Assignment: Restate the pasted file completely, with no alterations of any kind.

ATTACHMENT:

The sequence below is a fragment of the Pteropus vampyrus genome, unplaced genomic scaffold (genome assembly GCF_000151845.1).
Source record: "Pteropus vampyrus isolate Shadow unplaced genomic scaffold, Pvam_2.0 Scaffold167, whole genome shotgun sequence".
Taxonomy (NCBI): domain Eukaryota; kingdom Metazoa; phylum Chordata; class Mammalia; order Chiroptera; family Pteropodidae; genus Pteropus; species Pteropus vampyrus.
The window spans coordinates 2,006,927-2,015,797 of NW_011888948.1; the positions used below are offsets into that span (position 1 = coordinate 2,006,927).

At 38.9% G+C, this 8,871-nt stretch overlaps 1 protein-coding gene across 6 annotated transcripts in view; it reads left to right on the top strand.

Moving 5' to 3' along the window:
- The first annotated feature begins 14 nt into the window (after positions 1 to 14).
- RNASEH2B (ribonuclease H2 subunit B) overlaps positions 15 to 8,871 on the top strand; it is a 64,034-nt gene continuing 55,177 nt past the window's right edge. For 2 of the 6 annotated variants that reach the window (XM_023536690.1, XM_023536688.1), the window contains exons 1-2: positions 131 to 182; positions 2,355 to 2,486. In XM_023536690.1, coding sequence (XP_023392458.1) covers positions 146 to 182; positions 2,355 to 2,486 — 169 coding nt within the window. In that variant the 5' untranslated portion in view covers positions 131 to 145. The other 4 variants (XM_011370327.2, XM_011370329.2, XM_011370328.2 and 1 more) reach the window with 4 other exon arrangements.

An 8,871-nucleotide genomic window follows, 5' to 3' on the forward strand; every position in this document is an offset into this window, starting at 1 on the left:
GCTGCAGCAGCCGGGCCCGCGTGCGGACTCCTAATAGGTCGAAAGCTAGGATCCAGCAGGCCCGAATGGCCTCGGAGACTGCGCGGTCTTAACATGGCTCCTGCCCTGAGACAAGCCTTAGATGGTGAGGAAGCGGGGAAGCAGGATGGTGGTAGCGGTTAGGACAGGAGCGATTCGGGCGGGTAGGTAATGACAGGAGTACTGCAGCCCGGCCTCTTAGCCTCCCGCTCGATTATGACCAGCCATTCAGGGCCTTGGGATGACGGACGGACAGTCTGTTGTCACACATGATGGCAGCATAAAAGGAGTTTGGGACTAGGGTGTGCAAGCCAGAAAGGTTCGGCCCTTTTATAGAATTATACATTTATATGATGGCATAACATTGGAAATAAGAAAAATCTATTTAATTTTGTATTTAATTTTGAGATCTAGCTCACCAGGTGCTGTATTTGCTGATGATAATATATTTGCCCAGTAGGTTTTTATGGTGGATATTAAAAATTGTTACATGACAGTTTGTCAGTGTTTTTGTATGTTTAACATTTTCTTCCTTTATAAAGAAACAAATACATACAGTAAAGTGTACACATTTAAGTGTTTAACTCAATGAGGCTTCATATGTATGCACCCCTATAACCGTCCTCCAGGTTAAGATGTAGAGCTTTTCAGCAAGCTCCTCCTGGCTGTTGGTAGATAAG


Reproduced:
The sequence below is a fragment of the Pteropus vampyrus genome, unplaced genomic scaffold (genome assembly GCF_000151845.1).
Source record: "Pteropus vampyrus isolate Shadow unplaced genomic scaffold, Pvam_2.0 Scaffold167, whole genome shotgun sequence".
Taxonomy (NCBI): domain Eukaryota; kingdom Metazoa; phylum Chordata; class Mammalia; order Chiroptera; family Pteropodidae; genus Pteropus; species Pteropus vampyrus.
The window spans coordinates 2,006,927-2,015,797 of NW_011888948.1; the positions used below are offsets into that span (position 1 = coordinate 2,006,927).

At 38.9% G+C, this 8,871-nt stretch overlaps 1 protein-coding gene across 6 annotated transcripts in view; it reads left to right on the top strand.

Moving 5' to 3' along the window:
- The first annotated feature begins 14 nt into the window (after positions 1 to 14).
- RNASEH2B (ribonuclease H2 subunit B) overlaps positions 15 to 8,871 on the top strand; it is a 64,034-nt gene continuing 55,177 nt past the window's right edge. For 2 of the 6 annotated variants that reach the window (XM_023536690.1, XM_023536688.1), the window contains exons 1-2: positions 131 to 182; positions 2,355 to 2,486. In XM_023536690.1, coding sequence (XP_023392458.1) covers positions 146 to 182; positions 2,355 to 2,486 — 169 coding nt within the window. In that variant the 5' untranslated portion in view covers positions 131 to 145. The other 4 variants (XM_011370327.2, XM_011370329.2, XM_011370328.2 and 1 more) reach the window with 4 other exon arrangements.

An 8,871-nucleotide genomic window follows, 5' to 3' on the forward strand; every position in this document is an offset into this window, starting at 1 on the left:
GCTGCAGCAGCCGGGCCCGCGTGCGGACTCCTAATAGGTCGAAAGCTAGGATCCAGCAGGCCCGAATGGCCTCGGAGACTGCGCGGTCTTAACATGGCTCCTGCCCTGAGACAAGCCTTAGATGGTGAGGAAGCGGGGAAGCAGGATGGTGGTAGCGGTTAGGACAGGAGCGATTCGGGCGGGTAGGTAATGACAGGAGTACTGCAGCCCGGCCTCTTAGCCTCCCGCTCGATTATGACCAGCCATTCAGGGCCTTGGGATGACGGACGGACAGTCTGTTGTCACACATGATGGCAGCATAAAAGGAGTTTGGGACTAGGGTGTGCAAGCCAGAAAGGTTCGGCCCTTTTATAGAATTATACATTTATATGATGGCATAACATTGGAAATAAGAAAAATCTATTTAATTTTGTATTTAATTTTGAGATCTAGCTCACCAGGTGCTGTATTTGCTGATGATAATATATTTGCCCAGTAGGTTTTTATGGTGGATATTAAAAATTGTTACATGACAGTTTGTCAGTGTTTTTGTATGTTTAACATTTTCTTCCTTTATAAAGAAACAAATACATACAGTAAAGTGTACACATTTAAGTGTTTAACTCAATGAGGCTTCATATGTATGCACCCCTATAACCGTCCTCCAGGTTAAGATGTAGAGCTTTTCAGCAAGCTCCTCCTGGCTGTTGGTAGATAAG